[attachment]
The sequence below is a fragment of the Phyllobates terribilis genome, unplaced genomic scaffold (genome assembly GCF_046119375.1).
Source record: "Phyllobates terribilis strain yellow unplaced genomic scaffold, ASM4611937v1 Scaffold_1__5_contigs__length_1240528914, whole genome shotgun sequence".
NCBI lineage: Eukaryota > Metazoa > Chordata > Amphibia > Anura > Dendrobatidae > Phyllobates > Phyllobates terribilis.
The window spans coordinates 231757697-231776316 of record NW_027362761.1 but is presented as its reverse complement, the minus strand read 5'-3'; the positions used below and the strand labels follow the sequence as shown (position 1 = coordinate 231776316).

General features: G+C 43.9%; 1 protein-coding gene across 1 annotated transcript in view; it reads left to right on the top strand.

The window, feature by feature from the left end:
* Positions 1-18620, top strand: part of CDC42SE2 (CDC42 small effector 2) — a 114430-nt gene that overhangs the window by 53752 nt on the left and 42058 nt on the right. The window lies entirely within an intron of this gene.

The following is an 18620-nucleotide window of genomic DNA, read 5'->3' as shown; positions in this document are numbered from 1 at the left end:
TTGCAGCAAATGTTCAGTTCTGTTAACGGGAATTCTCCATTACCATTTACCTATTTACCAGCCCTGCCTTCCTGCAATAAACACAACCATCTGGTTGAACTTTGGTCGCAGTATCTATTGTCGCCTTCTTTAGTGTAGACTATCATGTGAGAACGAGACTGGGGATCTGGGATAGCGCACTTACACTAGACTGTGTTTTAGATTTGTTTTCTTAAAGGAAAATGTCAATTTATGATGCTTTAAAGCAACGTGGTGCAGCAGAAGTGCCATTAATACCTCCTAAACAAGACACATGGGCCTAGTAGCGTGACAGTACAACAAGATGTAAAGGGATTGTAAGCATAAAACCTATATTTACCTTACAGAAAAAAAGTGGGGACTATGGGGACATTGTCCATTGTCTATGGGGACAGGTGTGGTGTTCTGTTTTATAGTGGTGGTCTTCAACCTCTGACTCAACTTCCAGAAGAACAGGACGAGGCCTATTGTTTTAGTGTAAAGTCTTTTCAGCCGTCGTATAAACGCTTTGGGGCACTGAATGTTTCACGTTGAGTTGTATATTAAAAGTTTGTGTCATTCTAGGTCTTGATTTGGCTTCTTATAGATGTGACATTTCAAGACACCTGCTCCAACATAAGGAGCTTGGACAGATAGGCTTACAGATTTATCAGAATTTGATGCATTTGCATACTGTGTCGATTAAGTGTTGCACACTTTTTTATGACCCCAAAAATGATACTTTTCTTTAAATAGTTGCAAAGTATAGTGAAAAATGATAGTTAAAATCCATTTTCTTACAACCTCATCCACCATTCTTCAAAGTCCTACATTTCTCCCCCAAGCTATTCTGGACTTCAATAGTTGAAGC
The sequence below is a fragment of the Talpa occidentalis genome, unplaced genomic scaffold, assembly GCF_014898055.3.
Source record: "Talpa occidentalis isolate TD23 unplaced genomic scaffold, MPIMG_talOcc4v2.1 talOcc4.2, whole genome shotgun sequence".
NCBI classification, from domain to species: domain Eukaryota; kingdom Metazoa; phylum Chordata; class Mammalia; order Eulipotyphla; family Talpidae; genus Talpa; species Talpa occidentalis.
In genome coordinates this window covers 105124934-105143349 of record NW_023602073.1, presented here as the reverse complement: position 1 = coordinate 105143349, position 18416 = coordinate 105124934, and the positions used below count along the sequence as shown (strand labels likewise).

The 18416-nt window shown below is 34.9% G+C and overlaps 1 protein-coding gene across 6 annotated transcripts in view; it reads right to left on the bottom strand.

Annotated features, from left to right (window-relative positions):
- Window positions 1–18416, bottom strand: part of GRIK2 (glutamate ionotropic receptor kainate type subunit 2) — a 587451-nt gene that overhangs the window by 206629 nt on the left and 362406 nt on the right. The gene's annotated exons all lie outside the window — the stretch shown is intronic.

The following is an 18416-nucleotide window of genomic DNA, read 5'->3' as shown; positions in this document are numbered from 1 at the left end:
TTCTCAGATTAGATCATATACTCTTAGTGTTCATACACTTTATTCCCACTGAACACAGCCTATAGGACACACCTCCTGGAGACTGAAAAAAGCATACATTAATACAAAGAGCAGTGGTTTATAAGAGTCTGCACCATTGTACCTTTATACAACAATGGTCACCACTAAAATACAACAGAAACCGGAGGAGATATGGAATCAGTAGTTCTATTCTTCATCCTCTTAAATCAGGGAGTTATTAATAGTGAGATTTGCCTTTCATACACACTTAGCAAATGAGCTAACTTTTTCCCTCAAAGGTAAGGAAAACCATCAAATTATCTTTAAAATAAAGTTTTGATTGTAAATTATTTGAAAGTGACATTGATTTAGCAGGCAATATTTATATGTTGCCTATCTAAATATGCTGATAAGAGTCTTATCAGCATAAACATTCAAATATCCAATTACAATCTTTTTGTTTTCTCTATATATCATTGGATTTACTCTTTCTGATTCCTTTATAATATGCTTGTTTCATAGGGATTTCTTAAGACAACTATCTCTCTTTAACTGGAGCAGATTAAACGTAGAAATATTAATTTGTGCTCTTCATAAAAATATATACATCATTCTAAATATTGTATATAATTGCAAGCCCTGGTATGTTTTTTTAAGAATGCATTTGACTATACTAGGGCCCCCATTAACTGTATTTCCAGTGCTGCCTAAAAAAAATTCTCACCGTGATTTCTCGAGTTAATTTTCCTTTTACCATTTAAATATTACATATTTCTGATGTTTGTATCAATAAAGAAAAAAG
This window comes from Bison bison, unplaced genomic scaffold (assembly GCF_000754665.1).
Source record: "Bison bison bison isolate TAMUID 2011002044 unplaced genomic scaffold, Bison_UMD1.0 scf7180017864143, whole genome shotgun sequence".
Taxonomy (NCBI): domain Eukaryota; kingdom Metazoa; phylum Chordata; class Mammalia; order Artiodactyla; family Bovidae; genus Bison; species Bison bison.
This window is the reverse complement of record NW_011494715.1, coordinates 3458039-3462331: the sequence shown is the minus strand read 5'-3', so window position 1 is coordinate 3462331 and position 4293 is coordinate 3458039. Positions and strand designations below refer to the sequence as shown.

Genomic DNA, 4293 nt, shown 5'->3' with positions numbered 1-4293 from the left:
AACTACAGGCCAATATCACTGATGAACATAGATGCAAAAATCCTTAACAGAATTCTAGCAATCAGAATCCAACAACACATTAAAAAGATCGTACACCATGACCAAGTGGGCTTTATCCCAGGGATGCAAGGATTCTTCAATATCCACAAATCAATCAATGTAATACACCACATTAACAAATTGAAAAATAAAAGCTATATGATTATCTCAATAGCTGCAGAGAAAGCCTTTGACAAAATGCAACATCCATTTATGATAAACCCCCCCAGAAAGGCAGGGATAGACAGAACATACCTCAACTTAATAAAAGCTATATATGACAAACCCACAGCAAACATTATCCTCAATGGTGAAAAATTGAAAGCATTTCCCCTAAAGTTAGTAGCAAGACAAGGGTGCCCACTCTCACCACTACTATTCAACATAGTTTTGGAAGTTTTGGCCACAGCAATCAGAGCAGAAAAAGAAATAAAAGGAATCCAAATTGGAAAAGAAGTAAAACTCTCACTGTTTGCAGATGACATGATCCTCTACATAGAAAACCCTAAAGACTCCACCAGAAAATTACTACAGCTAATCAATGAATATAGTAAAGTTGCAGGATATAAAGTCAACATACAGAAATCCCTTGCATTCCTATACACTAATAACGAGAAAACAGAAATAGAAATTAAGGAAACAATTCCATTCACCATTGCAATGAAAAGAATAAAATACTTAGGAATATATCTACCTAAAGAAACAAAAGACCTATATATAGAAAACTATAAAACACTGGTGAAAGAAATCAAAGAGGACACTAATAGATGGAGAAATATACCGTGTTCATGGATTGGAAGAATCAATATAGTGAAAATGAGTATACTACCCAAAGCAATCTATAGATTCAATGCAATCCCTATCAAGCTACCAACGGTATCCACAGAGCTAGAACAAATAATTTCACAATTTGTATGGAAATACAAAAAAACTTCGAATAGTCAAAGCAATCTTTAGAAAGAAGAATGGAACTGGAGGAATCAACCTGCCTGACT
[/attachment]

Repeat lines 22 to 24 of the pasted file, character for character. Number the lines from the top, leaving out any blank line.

This window is the reverse complement of record NW_011494715.1, coordinates 3458039-3462331: the sequence shown is the minus strand read 5'-3', so window position 1 is coordinate 3462331 and position 4293 is coordinate 3458039. Positions and strand designations below refer to the sequence as shown.

Genomic DNA, 4293 nt, shown 5'->3' with positions numbered 1-4293 from the left:
AACTACAGGCCAATATCACTGATGAACATAGATGCAAAAATCCTTAACAGAATTCTAGCAATCAGAATCCAACAACACATTAAAAAGATCGTACACCATGACCAAGTGGGCTTTATCCCAGGGATGCAAGGATTCTTCAATATCCACAAATCAATCAATGTAATACACCACATTAACAAATTGAAAAATAAAAGCTATATGATTATCTCAATAGCTGCAGAGAAAGCCTTTGACAAAATGCAACATCCATTTATGATAAACCCCCCCAGAAAGGCAGGGATAGACAGAACATACCTCAACTTAATAAAAGCTATATATGACAAACCCACAGCAAACATTATCCTCAATGGTGAAAAATTGAAAGCATTTCCCCTAAAGTTAGTAGCAAGACAAGGGTGCCCACTCTCACCACTACTATTCAACATAGTTTTGGAAGTTTTGGCCACAGCAATCAGAGCAGAAAAAGAAATAAAAGGAATCCAAATTGGAAAAGAAGTAAAACTCTCACTGTTTGCAGATGACATGATCCTCTACATAGAAAACCCTAAAGACTCCACCAGAAAATTACTACAGCTAATCAATGAATATAGTAAAGTTGCAGGATATAAAGTCAACATACAGAAATCCCTTGCATTCCTATACACTAATAACGAGAAAACAGAAATAGAAATTAAGGAAACAATTCCATTCACCATTGCAATGAAAAGAATAAAATACTTAGGAATATATCTACCTAAAGAAACAAAAGACCTATATATAGAAAACTATAAAACACTGGTGAAAGAAATCAAAGAGGACACTAATAGATGGAGAAATATACCGTGTTCATGGATTGGAAGAATCAATATAGTGAAAATGAGTATACTACCCAAAGCAATCTATAGATTCAATGCAATCCCTATCAAGCTACCAACGGTATCCACAGAGCTAGAACAAATAATTTCACAATTTGTATGGAAATACAAAAAAACTTCGAATAGTCAAAGCAATCTTTAGAAAGAAGAATGGAACTGGAGGAATCAACCTGCCTGACT